Skip to comments.Bet you didnít hear about this Terri Schiavo-like case in Arizona
Posted on 06/27/2007 2:44:54 PM PDT by az4vlad
Dont expect to find this miraculous story in the pages of the New York Times or featured on CNN, because it would undermine their pro-euthanasia political agenda. In Arizona, a woman had doctors remove food, water, and medicine life support from her husband, Jesse Ramirez, a few days after he entered a coma due to a car rollover accident on May 30. Ramirez, a Gulf War veteran, and his wife had been arguing in the car over a cell phone number of another man that Ramirez found in her cell phone when the rollover happened. Ramirez suffered a broken neck, fractured skull and face, punctured lung and broken ribs. Only 10 days after the accident, his wife instructed doctors to remove all life support from him. His family objected and the Alliance Defense Fund filed an emergency motion with the court on their behalf. Maricopa County Superior court Judge Paul Katz wisely ordered on June 13 that Ramirez be put back on life support and assigned a guardian ad litem as his advocate while the legal arguments were sorted out. Ramirezs wife responded by petitioning the court again asking to remove him from life support.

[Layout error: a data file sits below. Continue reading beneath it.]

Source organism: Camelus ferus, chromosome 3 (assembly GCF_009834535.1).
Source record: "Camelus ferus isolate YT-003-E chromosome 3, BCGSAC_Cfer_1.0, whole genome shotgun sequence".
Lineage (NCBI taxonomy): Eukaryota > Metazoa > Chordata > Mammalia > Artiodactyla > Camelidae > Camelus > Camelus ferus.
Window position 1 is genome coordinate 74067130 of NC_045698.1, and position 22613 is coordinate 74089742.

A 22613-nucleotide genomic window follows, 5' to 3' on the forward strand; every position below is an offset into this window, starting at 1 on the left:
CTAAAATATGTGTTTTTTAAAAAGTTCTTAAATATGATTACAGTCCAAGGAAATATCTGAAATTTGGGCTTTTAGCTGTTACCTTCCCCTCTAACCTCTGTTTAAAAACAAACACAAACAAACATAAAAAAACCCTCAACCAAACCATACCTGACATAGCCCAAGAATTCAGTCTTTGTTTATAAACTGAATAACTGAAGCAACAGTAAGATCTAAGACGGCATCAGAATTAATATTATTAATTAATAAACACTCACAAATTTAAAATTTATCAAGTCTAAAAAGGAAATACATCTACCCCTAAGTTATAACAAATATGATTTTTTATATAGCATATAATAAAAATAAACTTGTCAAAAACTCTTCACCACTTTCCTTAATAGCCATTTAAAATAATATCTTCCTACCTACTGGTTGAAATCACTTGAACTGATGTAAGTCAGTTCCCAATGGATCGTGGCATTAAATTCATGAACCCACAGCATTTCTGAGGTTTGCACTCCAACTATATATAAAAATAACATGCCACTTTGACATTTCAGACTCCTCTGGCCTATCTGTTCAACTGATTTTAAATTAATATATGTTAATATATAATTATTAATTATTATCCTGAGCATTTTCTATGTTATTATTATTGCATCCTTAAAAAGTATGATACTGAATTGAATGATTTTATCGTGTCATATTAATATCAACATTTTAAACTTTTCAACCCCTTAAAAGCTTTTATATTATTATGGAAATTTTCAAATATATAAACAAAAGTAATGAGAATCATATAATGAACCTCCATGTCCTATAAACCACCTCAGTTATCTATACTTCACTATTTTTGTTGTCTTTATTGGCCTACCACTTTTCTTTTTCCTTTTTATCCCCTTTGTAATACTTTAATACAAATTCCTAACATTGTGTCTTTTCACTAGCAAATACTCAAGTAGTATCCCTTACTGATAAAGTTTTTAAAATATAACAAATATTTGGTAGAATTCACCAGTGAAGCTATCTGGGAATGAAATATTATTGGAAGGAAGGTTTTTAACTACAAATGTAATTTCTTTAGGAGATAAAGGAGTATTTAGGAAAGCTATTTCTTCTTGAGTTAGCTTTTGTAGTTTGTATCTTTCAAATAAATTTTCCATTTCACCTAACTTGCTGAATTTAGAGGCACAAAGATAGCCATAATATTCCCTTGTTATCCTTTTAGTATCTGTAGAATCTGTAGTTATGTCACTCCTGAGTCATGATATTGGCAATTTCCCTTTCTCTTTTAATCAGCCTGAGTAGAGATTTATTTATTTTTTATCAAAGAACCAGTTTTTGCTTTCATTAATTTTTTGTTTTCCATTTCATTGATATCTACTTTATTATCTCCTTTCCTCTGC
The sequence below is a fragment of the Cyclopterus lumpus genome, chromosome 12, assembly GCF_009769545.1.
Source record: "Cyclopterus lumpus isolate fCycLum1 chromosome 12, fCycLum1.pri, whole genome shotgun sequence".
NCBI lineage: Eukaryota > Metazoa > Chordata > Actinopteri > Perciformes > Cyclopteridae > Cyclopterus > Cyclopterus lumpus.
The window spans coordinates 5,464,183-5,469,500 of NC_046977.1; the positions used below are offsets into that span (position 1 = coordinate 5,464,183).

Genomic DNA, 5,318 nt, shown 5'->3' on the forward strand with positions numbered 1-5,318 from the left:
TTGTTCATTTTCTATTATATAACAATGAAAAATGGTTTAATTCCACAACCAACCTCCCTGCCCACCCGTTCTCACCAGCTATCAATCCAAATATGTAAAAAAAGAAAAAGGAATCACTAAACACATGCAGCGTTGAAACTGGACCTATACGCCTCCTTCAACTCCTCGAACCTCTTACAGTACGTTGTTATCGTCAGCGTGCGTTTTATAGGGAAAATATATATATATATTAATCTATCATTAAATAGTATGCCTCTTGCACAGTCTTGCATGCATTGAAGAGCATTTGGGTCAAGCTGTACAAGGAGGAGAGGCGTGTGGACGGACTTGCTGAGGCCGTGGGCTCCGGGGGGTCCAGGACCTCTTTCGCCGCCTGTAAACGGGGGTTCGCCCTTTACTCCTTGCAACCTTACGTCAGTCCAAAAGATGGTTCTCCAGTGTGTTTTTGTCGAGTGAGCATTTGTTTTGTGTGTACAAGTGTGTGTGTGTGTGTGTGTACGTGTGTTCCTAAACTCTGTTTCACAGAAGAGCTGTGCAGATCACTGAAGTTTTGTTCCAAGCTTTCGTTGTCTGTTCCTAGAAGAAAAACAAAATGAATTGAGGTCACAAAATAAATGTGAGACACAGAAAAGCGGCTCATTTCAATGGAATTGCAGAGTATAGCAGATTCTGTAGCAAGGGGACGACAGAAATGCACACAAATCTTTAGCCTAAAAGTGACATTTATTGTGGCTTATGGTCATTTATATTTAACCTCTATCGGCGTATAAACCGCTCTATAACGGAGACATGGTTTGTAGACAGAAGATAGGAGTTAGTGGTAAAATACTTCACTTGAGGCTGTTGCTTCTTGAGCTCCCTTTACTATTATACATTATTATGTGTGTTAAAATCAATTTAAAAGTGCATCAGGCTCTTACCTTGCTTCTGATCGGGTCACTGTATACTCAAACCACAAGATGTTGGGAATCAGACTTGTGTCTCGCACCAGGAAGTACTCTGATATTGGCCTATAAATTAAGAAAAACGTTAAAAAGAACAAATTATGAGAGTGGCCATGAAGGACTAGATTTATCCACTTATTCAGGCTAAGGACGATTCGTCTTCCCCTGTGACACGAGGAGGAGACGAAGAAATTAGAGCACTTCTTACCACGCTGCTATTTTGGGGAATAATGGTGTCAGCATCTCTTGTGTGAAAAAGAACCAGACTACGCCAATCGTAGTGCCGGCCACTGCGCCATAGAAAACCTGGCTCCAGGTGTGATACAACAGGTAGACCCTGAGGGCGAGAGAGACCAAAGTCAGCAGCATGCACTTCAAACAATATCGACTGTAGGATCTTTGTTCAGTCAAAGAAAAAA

Three weeks after the accident, Ramirez regained consciousness, and is now shaking his head and answering yes and no to questions. This miraculous recovery reinforces the importance of using caution when taking incapacitated relatives off of life support. In too many cases, it is impossible to determine when or if someone in a coma will come out of it. Had Jesse been removed from life support on June 9 as his wife requested, he would have been dead within a few days of starvation and dehydration. Because of their tumultuous marriage, his wife was not in the best position to make a determination as to whether he should continue on life support. His aunt has said that she suspects his wife was trying to get rid of him. Ramirez had long suspected that his wife was having extra-marital affairs on him. In life or death situations like this, where a spouse may not have the best interests of an incapacitated person at heart, the interests of other family members in preserving life need to be taken into consideration. Too bad this was not done with Terri Schiavo. We will never know whether she would have ever fully recovered, and even if she hadnt and the quality of her life remained at the level of a mentally impaired person (which brings up the separate but equally troubling issue of whether it is acceptable to kill someone because they are mentally impaired), the decision to remove her life support should never have been left to her spouse who did not have her best interests at heart.
Thanks for this good news.
Only 10 days after the accident, his wife instructed doctors to remove all life support from him.
Come on, it was ten whole days. You can’t expect her to wait forever. It was time for both of them to move on. They should have just done what God wanted and let him go... by killing him through starvation.